The 02 Arena will play host to an intriguing scrap on April 14 when Lewis Pettitt will seek to repel the featherweight challenge of the unbeaten Birmingham boy Raza Hamza. As Lewis points out in his first Fighter Diary, it is not quite a case of the old stager v the young whipper snapper that people are painting to be because he views the fight himself as a launch pad for phase two of his own career…
FIGHTER DIARY BY LEWIS PETTITT
MY APRIL 14 fight with the unbeaten Raza Hamza seems to have been in the pipeline for some time now. I thought we were going to fight in December and there was talk about it even before then.
So it has been rumoured and pushed about for about six months now, I would say. I strongly suspected it would happen but, when shows got moved around, I did wonder if we would go our separate ways, but it is on now on a massive stage at the 02 Arena, so we will see what happens.
A lot of people, because they haven’t seen me box for a little while, probably believe that I’ve gone, I’m finished or I’m old, but I am 27-years-old and haven’t even had a hard fight yet, really.
The two I lost were hard because I made them hard by not doing my job correctly. They weren’t exactly hard fights anyway and I was winning both of them until I came unstuck.
So I am not old at all in any sense and the only thing that has changed about me is I have grown up a bit and I am a lot more dedicated.
I now stay a lot lighter throughout the year rather than going up three stone!
It is funny that people tend to think I am 30-odd and, actually, I have got to renew my licence and it will be my ninth one. So I have been a pro for a long time and I have had three fights every year.
It is not like I have been massively busy or been in really tough fights. The two hard rounds I’ve had were in the ones I lost and they were the last rounds in both fights.
The others weren’t particularly taxing as I haven’t fought in those sort of fights, even though I’ve wanted to. I’ve fought people with winning records but they haven’t always been the most dangerous of opponents.
Having said that, Raza has fought nowhere the level I have and he is going to be in for a big shock when someone is whacking him back.
I watched him up in Leicester and he was getting caught a bit. He dropped a kid and didn’t manage to stop him, then he got hit with shots by someone who didn’t even come to win.
So when someone who wants to win is whacking him with big shots he is going to be in for a rude awakening.
He might think he is up against a shot fighter who is over the hill and I hope he does.
My career suffered a big setback when I lost in my Commonwealth title fight against Bobby Jenkinson in 2015 and it hasn’t really recovered from it up to now.
I think it will when I beat Raza because I will go on and get more wins then fight for a belt before the year is out.
I will hopefully announce myself back to people that I am actually a name in the featherweight division.
I didn’t make it easy for myself before this year because I was working full-time as a surveyor and I also run two businesses. I had all that going on before the Jenkinson fight and it was probably too much.
Boxing was only getting possibly 60 per cent of my attention, although I was training 100 per cent while I was there, but it was only for a little part of the day.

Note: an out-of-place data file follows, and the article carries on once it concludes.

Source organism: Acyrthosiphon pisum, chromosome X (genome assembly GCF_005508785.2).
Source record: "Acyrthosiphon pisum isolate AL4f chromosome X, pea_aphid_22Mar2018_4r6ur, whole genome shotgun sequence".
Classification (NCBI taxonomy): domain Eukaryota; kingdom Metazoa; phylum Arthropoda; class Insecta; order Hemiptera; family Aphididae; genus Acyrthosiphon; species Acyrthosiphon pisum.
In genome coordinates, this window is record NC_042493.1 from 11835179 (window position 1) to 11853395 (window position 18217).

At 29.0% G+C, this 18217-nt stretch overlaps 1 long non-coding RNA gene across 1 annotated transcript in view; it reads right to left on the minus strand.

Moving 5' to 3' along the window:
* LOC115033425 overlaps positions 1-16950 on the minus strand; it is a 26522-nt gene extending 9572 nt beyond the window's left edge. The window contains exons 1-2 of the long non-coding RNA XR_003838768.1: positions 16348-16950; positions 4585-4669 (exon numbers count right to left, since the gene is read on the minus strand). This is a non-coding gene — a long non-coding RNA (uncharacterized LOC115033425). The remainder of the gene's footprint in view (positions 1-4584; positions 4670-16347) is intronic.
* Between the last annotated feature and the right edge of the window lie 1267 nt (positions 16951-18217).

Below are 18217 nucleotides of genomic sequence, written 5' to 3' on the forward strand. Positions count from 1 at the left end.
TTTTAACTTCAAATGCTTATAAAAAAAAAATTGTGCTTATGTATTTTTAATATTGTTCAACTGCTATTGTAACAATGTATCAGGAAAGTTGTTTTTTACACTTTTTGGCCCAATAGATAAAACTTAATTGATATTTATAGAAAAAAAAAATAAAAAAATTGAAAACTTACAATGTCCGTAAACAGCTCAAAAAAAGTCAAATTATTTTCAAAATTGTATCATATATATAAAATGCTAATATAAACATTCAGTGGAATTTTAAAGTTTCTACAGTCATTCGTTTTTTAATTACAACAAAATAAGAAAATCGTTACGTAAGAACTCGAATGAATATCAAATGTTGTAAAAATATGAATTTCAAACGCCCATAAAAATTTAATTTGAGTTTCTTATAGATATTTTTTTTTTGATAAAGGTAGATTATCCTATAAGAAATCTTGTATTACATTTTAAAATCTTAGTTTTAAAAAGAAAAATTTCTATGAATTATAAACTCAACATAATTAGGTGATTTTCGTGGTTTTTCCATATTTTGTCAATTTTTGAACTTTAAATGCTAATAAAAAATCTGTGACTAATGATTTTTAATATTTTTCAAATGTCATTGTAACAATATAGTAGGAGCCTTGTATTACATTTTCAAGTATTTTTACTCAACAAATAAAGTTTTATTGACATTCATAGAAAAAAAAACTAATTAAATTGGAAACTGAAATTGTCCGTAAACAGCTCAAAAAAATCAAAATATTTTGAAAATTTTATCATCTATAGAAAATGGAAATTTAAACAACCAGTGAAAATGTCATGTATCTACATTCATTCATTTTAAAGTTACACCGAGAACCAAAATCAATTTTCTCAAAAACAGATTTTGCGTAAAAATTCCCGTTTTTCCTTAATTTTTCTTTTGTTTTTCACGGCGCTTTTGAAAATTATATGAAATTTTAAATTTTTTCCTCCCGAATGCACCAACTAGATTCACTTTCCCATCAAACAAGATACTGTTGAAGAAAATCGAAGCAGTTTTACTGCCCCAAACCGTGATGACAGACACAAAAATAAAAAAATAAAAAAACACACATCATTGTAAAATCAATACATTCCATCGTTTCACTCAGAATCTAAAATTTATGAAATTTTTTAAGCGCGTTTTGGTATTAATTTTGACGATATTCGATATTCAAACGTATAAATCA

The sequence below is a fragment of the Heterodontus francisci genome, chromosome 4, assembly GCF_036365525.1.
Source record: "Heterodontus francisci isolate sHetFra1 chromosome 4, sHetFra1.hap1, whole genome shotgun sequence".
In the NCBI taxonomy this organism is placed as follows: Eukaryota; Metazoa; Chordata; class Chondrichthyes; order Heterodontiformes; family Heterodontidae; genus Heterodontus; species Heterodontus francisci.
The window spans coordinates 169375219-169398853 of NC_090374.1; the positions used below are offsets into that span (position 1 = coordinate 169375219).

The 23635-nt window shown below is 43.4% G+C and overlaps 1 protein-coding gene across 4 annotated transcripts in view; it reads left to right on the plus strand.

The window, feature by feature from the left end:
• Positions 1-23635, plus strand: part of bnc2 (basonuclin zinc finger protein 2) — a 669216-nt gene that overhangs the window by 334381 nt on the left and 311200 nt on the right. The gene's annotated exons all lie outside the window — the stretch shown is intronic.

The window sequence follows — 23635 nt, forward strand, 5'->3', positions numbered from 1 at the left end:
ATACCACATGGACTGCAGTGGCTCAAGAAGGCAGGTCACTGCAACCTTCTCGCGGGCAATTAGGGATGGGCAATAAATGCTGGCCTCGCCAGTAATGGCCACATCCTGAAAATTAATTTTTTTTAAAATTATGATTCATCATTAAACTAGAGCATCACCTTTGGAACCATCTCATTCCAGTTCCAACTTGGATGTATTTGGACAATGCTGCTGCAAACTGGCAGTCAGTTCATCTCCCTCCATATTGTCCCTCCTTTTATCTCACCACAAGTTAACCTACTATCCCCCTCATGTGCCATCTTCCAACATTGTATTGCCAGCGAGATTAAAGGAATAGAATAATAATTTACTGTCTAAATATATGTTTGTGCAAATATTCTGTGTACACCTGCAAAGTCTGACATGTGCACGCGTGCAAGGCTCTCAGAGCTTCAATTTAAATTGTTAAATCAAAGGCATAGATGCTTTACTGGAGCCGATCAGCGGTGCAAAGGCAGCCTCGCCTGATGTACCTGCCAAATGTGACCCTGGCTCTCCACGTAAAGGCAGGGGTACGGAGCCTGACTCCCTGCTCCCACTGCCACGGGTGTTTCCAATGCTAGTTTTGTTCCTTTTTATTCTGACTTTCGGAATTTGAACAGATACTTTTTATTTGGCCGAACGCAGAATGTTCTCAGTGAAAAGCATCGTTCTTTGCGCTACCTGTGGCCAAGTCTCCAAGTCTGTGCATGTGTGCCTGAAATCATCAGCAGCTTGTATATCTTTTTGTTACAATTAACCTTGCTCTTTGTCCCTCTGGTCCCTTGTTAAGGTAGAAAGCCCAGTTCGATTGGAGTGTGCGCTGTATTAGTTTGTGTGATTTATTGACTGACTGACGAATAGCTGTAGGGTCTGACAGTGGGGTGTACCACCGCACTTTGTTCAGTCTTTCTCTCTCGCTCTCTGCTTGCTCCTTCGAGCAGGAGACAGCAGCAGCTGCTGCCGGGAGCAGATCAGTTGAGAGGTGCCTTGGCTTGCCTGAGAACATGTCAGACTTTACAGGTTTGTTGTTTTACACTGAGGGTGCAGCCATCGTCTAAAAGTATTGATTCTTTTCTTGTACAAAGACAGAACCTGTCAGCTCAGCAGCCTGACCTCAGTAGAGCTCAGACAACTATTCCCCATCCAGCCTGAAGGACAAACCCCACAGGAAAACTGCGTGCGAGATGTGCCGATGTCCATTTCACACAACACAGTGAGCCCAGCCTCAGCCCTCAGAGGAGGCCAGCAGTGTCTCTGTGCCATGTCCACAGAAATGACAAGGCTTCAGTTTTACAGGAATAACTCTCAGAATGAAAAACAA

I was at work all day until 5 o’clock, then doing my calls and stuff in the car on the way to training, before giving boxing my time from 6-8 or 6-9 in the evening and that was it, before doing the same the next day.
I have given up my day job because the fire is still burning inside me and I don’t want to leave boxing without winning a British title.
It would be a travesty if I don’t win one because there are so many people I’ve been away with, boxed with, people that I know and people that I am better than that have gone and won one.
I definitely believe I need to win a British title or a meaningful title.
I was prepared to divide my time before because I am quite driven and business minded and I needed to work on my interests and get them going so they were working for me.
Now they are it doesn’t take up a lot of my time. I am in a position now where I have given up work and can focus on boxing.
I have done it in reverse because most young kids give up boxing after giving it their all before getting beat and going back to work. I went to work, got some money in and built everything around me to make me comfortable enough to give up work, train and enjoy my boxing.
It cost me two losses doing it though – that is the problem!
I am a bit older and wiser now and I’m able to offer a perspective on the sport. I can offer advice to people like my brother Jake, who is starting out as a pro. I do wonder what would have happened if I had done it like him and lived at home and focused everything on boxing full-time.
It is a short career though and so many people who do win a British title aren’t rich and do have to start another life after boxing.
I will come out with some money behind me because I earned it before I even got to British level.
The thing is, now I want the belt and that is what drives me now.
This fight against an ambitious young opponent is perfect for me because I cannot lose. If I do I won’t be boxing anymore. Simple as that, if I lose – not that it has entered my thinking – I won’t be boxing again because I won’t deserve to.
This will be the right win for me so I can move on to bigger and better things.